The Path Forward – Charting a Course toward FMP

As I mentioned in a prior post, I have concerns that the project I have been pursuing for the past year and had hoped to take into FMP is looking less and less suitable for that purpose due to delays in the development decision.  While there was always a risk the development would not be approved, I didn’t view that as a problem initially as I saw the project at the outset as a natural history focused endeavour.  A year of taking photographs at the site has informed me that even a full two-year span is insufficient to truly reveal dramatic enough change from a natural history (repeat photography) perspective to create a story that would garner much interest.  Consequently, my approach to the project evolved through each term and moved away from a purely natural history project to one that considered how the land was, is and could be used in the future.  If the development is not approved, then there is not much of a story beyond that which I have already captured.

Had the development been approved as originally planned in June of 2018, the anthropogenic changes would have been well underway, and they would have been nearing completion as I approached the end of FMP.  The current timetable would not see the development complete (if it is approved) until 2021 at the earliest.  I intend to continue work on the project, but I need to consider alternatives for FMP and I intend to use the Informing Contexts module to explore possibilities.

I have been compiling a list of possible projects for some time as things to do after the MA and as I had time during the MA course.  These ideas align with my interests and passions and are consistent with the description of my practice as my understanding of it has evolved.  However, none of the ideas are fully developed and some are less so than others.  Among the candidates under consideration are the following which is comprehensive, but by no means exhaustive.

Bridges

Last May I published a book based on a short-term project completed as part of Surfaces and Strategies.  That book, 19 Sutherland Bridges, focused on a very few of the many interesting and beautiful bridges in the north of Scotland.  Bridges connect people and places and they are, for the most part, taken for granted by the many people that use them each day.  Many people have no idea what those spans look like except from the roadway they traverse.  I took a different perspective to show the bridges and how those structures connected what stood on either side of the span to show them in a way many will have never seen despite the fact they used the bridge many times.  There are hundreds more bridges in Sutherland; old, new, large, small, pedestrian, rail, road, in disrepair or daily use, each connecting one place to another.  This project is achievable in the FMP window and discrete enough to be accomplished.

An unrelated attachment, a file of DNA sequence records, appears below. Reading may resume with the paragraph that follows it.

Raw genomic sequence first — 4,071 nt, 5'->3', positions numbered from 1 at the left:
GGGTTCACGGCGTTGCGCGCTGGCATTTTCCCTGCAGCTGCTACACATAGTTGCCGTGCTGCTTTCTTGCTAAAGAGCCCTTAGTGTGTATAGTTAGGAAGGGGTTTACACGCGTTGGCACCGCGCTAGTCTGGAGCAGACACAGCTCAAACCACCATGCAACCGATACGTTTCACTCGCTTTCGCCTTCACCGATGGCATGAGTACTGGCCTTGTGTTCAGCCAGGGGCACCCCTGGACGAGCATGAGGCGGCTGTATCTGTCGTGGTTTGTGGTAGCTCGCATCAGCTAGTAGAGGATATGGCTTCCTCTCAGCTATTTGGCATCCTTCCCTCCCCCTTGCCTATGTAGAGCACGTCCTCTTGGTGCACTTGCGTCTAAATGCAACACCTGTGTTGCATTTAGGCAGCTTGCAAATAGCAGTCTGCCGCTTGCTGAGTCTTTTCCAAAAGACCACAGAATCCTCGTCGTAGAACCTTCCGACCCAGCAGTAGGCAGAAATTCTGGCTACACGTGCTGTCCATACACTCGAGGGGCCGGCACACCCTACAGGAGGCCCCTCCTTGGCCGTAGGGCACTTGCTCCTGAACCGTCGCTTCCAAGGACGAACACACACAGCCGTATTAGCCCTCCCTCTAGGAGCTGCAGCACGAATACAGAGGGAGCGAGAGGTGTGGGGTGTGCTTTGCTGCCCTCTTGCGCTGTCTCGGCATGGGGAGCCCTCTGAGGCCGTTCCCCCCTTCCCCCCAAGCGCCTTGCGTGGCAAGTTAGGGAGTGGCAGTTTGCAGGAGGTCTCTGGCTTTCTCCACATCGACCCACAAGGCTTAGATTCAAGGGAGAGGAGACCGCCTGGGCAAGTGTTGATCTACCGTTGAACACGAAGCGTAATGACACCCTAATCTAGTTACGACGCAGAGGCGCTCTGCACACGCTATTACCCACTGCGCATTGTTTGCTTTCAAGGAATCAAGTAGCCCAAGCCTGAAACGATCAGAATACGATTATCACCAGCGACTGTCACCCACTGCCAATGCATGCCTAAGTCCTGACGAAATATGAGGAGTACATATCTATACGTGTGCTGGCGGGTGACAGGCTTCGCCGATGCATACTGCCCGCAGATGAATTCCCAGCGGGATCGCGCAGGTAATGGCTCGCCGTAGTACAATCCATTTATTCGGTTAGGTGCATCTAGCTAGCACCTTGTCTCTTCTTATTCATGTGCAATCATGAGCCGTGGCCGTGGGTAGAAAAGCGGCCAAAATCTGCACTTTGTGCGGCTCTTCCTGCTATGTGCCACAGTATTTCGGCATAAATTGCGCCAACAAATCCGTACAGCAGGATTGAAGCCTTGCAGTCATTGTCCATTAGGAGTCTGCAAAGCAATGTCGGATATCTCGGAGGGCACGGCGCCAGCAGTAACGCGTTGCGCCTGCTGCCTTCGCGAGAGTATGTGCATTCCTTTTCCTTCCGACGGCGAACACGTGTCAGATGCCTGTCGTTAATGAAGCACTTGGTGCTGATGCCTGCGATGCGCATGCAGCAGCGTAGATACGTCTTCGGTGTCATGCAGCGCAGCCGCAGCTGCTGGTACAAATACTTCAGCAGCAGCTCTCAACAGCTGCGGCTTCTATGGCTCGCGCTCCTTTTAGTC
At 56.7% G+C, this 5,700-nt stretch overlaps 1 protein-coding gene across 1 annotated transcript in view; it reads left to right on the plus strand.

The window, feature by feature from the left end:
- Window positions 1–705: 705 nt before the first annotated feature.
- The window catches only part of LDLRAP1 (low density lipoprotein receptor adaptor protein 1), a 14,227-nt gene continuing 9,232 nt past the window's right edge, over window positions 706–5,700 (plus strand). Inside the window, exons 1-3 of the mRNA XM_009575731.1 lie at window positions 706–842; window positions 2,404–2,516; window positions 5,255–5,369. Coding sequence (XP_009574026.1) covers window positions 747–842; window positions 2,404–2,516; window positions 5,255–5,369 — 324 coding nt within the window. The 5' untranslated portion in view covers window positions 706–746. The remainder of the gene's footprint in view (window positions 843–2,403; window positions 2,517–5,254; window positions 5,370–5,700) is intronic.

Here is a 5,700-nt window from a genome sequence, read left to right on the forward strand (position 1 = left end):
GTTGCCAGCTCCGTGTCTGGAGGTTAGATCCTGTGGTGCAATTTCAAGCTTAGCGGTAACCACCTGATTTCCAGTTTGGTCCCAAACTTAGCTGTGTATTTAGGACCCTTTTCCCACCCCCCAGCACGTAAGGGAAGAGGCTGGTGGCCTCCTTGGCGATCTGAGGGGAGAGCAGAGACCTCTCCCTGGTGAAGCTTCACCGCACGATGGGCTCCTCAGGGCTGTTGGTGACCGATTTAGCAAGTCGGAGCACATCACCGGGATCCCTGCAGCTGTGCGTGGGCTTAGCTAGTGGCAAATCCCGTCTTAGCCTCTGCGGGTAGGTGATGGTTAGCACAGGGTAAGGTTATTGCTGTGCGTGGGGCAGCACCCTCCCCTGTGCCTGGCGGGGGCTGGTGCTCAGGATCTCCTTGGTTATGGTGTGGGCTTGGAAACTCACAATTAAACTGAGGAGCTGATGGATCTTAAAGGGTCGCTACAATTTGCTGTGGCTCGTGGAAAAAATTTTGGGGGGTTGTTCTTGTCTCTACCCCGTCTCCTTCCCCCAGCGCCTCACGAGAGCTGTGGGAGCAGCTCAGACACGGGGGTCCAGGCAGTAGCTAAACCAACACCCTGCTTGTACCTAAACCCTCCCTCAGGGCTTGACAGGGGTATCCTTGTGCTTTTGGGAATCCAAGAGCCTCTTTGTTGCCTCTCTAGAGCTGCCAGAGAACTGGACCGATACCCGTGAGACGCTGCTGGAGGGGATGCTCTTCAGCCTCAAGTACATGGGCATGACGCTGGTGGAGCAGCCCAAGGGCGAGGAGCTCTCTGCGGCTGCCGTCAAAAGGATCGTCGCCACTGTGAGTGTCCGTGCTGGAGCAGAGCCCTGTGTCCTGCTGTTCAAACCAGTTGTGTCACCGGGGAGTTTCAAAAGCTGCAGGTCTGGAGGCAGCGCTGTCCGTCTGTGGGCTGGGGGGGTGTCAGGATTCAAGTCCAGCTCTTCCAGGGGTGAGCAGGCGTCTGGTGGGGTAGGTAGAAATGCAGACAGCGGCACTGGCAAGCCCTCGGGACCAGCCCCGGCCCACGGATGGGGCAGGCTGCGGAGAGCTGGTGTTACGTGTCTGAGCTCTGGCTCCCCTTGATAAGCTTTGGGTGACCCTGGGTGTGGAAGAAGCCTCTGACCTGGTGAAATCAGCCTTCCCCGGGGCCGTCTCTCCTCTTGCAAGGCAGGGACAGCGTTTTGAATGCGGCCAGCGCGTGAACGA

Windmills

Following on to my interest in interactions between humans and nature, the significant move to cleaner, renewable energy production has resulted in a proliferation of windmills.  While windmills have been used in many countries in many forms for hundreds of years, this new generation of turbines are cropping up offshore, on mountainsides and hilltops, where once the vistas were unhindered and purely natural.  While there is no question our planet needs to find alternatives to fossil fuels, cleaner energy, like everything, comes with a price.  This project would explore from a neutral perspective, like Burtynsky, the landscapes and seascapes that have the mark of human activity imposed upon them.  Once again, this project is manageable in scope and could be accomplished in an FMP.

Fly Fishing in the Highlands

Fly fishing for salmon and trout in the Highlands of Scotland is important as both a pastime for many and as an economic source for some.  In keeping with my interest of how people interact with nature, and as one who enjoys fly fishing, I see this project having possibilities along the lines of David Chancellor’s work.  Capturing the dynamic world of fly fishing in the beautiful settings in which it takes place perhaps along with stories of the ghillies and fisherman interests me as a project and is again one with manageable scope and achievable as an FMP.

I plan to further research and explore these ideas during this module and experiment with some locations and methods of approaching each in order to test their viability as projects and visual interest as subjects.  I see each in my mind’s eye, but I will need to determine if I can translate that vision into meaningful work.

 

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